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SAMHSA News - Volume XI, Number 1, Winter 2003

President's 2004 Budget Proposes "Access to Recovery"

President George W. Bush's proposed Fiscal Year 2004 budget for SAMHSA continues the President's commitment to reduce illicit drug use through the creation of a new treatment-services voucher program called "Access to Recovery." Other priorities include increases in mental health services for children and homeless individuals and an increase in program management dollars that will be used to maintain support for data collection.

The overall budget proposal for SAMHSA totals $3.4 billion-a net increase of $198 million or 6.2 percent over the Fiscal Year 2003 appropriation.

"The President clearly recognizes how serious drug addiction and mental health problems are and how important treatment is," said SAMHSA Administrator Charles G. Curie, M.A., A.C.S.W. "His proposed budget supports the matrix of programs and principles that guides our priorities and decisions here at SAMHSA."

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Substance Abuse

The proposed budget requests $2.5 billion for substance abuse prevention and treatment activities-a 10-percent increase over last year.

The "Access to Recovery" initiative continues to fulfill the President's promise to invest 1.6 billion new dollars in addiction treatment over 5 years. Of that $1.6 billion, the President proposed $600 million over the next 3 years for this initiative in his State of the Union address. The first $200 million installment is included in the President's proposed 2004 budget for SAMHSA.

In the first year, the program would provide vouchers to approximately 100,000 people who need alcohol or drug treatment services. In addition to increasing treatment capacity, this new state voucher program would increase consumer choice and access to a comprehensive continuum of options, including faith-based and community-based programs.

To help people who use drugs but aren't necessarily dependent on them, the budget provides $50 million to continue the State Targeted Capacity Expansion program launched in 2003. The program would allow states to expand screening and brief intervention services in communities.

The budget also requests $1.8 billion for the Substance Abuse Prevention and Treatment Block Grant program, which helps support more than 10,500 prevention and treatment organizations around the country.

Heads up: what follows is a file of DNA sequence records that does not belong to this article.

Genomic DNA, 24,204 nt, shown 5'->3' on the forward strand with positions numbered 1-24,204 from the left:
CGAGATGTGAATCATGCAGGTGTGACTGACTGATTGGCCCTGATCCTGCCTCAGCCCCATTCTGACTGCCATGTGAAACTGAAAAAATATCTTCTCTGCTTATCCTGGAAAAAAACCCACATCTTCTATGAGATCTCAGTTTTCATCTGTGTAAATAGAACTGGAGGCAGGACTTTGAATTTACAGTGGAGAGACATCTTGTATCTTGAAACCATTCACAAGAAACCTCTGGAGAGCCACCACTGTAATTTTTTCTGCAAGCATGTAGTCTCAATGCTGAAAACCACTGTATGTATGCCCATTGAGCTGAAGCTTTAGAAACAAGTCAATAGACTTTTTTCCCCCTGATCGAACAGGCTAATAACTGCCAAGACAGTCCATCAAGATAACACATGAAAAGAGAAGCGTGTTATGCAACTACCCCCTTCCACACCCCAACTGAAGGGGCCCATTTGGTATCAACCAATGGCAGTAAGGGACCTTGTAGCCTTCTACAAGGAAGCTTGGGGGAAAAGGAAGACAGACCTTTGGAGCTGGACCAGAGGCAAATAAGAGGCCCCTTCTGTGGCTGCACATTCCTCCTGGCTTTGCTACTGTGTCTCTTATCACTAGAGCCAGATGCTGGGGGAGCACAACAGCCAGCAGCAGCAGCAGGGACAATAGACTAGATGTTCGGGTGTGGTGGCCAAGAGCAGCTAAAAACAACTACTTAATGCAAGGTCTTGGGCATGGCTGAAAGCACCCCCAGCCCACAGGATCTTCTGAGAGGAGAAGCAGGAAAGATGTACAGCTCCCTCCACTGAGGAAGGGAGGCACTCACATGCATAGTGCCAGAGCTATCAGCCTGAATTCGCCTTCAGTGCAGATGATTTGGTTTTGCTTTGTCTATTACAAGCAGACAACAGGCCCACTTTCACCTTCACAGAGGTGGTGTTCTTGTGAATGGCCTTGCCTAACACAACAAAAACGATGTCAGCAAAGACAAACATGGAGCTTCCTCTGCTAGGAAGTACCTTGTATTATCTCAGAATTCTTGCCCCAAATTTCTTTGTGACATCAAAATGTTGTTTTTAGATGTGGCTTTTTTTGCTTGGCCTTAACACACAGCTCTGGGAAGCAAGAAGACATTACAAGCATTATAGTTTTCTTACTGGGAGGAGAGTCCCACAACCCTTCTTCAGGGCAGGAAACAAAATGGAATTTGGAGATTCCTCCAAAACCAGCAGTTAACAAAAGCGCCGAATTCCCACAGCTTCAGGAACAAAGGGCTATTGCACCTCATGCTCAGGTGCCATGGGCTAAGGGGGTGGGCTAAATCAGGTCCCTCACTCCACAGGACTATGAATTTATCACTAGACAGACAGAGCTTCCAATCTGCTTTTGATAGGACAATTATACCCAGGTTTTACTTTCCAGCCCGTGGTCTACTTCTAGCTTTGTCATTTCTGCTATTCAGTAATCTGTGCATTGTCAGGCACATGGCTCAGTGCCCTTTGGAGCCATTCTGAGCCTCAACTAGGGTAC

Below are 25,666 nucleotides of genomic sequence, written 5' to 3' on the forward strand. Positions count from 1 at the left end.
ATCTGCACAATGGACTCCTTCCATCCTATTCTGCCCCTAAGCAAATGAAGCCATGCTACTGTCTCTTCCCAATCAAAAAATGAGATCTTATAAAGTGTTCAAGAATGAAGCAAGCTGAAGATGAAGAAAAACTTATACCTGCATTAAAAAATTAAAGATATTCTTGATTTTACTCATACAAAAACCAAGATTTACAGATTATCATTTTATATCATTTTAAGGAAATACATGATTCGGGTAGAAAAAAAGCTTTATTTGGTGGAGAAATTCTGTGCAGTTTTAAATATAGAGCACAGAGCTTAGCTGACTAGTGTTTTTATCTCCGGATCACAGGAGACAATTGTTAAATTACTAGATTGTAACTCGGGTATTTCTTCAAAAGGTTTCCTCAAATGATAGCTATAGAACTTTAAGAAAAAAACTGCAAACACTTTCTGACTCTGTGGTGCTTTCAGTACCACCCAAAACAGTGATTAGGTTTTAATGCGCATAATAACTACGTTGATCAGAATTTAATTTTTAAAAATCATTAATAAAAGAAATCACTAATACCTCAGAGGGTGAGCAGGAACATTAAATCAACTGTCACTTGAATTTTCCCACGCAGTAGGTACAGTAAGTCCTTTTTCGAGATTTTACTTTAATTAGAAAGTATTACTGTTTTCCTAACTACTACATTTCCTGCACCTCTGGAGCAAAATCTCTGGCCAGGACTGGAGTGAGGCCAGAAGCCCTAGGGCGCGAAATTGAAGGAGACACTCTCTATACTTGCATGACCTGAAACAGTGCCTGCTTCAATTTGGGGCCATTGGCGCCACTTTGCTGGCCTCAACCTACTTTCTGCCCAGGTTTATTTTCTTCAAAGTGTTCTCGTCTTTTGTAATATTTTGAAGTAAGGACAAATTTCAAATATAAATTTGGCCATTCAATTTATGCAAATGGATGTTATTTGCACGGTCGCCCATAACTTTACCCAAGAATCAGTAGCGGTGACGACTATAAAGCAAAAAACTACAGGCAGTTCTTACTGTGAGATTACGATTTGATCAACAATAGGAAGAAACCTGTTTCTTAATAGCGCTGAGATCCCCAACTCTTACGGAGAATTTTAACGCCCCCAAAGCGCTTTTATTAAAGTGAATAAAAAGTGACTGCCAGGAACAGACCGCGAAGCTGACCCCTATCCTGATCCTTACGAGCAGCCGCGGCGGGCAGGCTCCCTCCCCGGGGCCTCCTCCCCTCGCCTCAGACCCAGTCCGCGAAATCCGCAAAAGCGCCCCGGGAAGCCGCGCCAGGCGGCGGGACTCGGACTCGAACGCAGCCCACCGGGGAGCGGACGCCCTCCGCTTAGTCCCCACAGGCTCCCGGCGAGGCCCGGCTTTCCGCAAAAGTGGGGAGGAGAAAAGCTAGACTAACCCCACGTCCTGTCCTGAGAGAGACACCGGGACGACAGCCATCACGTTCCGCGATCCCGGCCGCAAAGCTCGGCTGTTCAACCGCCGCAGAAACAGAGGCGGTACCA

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Mental Health

The President requested $834 million for mental health services.

The budget proposal would increase funding for Children's Mental Health Services to $107 million, a level that would support services for almost 17,000 children and adolescents with serious emotional disorders and their families.

The proposal also increases funding for the Projects for Assistance in Transition from Homelessness program to $50 million, to bring 147,000 homeless people into treatment for mental illness and substance abuse as well as to provide housing. In addition, SAMHSA will be a major contributor to an interagency effort called the Collaborative Initiative to End Chronic Homelessness (See SAMHSA News Article).

The budget also includes an increase for homeless "policy academies" that bring state policymakers together to improve service coordination at the state and local levels.

Other budget items include: a New Freedom Initiative demonstration project with the Centers for Medicare & Medicaid Services to allow selected states to establish home- and community-based alternatives for children who previously would have been served in Medicaid-funded residential treatment centers; grants to assist states in developing programs for individuals with co-occurring mental and addictive disorders; and grants to help states decrease use of seclusion and restraints in mental health facilities.

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Program Management

The Fiscal Year 2004 budget includes $85 million to support increased contribution to the Agency's national surveys. The request includes savings of $2 million associated with the President's Management Agenda. The reduction reflects anticipated savings from future competitive sourcing of commercial activities, as well as savings in other administrative areas.

U.S. Health and Human Services Secretary Tommy G. Thompson said, "The fact that the budget contains so much investment in the health and welfare of Americans demonstrates President Bush's unwavering commitment to the well-being of our citizens, including those most in need. With this budget, the President recognizes that America's greatest asset is its people, and he invests in making its people as strong and healthy as possible."

For more information, go to and click on "FY 2004 Budget in Brief."

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